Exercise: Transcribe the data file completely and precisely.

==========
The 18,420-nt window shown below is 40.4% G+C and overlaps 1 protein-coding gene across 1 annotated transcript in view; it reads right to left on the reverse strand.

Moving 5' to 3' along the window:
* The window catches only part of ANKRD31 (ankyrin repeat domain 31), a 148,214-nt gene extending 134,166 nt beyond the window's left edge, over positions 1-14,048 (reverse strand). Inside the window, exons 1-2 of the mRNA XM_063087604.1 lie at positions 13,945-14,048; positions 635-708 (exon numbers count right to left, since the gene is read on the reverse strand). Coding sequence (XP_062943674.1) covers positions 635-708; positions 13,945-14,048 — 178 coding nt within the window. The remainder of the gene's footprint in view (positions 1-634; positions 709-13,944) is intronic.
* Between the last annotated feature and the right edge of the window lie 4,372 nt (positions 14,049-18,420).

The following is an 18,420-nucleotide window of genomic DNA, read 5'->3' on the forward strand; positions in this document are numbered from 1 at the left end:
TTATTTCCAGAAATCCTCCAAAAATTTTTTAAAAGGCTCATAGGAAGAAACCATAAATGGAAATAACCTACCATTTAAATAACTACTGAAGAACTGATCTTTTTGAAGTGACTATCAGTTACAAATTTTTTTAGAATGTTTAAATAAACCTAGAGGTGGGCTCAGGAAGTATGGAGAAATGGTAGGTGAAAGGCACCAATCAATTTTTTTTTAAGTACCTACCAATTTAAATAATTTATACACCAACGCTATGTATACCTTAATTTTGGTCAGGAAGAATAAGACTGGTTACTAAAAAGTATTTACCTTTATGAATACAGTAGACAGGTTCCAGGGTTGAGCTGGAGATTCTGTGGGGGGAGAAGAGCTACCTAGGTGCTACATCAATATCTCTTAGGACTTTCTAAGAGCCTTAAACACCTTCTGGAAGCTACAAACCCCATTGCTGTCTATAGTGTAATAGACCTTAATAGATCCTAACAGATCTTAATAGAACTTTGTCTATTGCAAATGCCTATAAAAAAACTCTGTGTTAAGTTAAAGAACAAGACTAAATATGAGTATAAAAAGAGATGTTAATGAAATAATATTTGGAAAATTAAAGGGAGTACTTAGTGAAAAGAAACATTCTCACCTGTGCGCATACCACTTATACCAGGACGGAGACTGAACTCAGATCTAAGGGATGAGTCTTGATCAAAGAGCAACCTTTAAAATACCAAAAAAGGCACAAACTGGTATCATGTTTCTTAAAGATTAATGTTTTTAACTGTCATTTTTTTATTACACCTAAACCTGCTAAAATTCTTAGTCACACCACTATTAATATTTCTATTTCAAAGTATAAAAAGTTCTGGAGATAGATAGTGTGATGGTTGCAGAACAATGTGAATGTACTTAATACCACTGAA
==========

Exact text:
The 18,420-nt window shown below is 40.4% G+C and overlaps 1 protein-coding gene across 1 annotated transcript in view; it reads right to left on the reverse strand.

Moving 5' to 3' along the window:
* The window catches only part of ANKRD31 (ankyrin repeat domain 31), a 148,214-nt gene extending 134,166 nt beyond the window's left edge, over positions 1-14,048 (reverse strand). Inside the window, exons 1-2 of the mRNA XM_063087604.1 lie at positions 13,945-14,048; positions 635-708 (exon numbers count right to left, since the gene is read on the reverse strand). Coding sequence (XP_062943674.1) covers positions 635-708; positions 13,945-14,048 — 178 coding nt within the window. The remainder of the gene's footprint in view (positions 1-634; positions 709-13,944) is intronic.
* Between the last annotated feature and the right edge of the window lie 4,372 nt (positions 14,049-18,420).

The following is an 18,420-nucleotide window of genomic DNA, read 5'->3' on the forward strand; positions in this document are numbered from 1 at the left end:
TTATTTCCAGAAATCCTCCAAAAATTTTTTAAAAGGCTCATAGGAAGAAACCATAAATGGAAATAACCTACCATTTAAATAACTACTGAAGAACTGATCTTTTTGAAGTGACTATCAGTTACAAATTTTTTTAGAATGTTTAAATAAACCTAGAGGTGGGCTCAGGAAGTATGGAGAAATGGTAGGTGAAAGGCACCAATCAATTTTTTTTTAAGTACCTACCAATTTAAATAATTTATACACCAACGCTATGTATACCTTAATTTTGGTCAGGAAGAATAAGACTGGTTACTAAAAAGTATTTACCTTTATGAATACAGTAGACAGGTTCCAGGGTTGAGCTGGAGATTCTGTGGGGGGAGAAGAGCTACCTAGGTGCTACATCAATATCTCTTAGGACTTTCTAAGAGCCTTAAACACCTTCTGGAAGCTACAAACCCCATTGCTGTCTATAGTGTAATAGACCTTAATAGATCCTAACAGATCTTAATAGAACTTTGTCTATTGCAAATGCCTATAAAAAAACTCTGTGTTAAGTTAAAGAACAAGACTAAATATGAGTATAAAAAGAGATGTTAATGAAATAATATTTGGAAAATTAAAGGGAGTACTTAGTGAAAAGAAACATTCTCACCTGTGCGCATACCACTTATACCAGGACGGAGACTGAACTCAGATCTAAGGGATGAGTCTTGATCAAAGAGCAACCTTTAAAATACCAAAAAAGGCACAAACTGGTATCATGTTTCTTAAAGATTAATGTTTTTAACTGTCATTTTTTTATTACACCTAAACCTGCTAAAATTCTTAGTCACACCACTATTAATATTTCTATTTCAAAGTATAAAAAGTTCTGGAGATAGATAGTGTGATGGTTGCAGAACAATGTGAATGTACTTAATACCACTGAA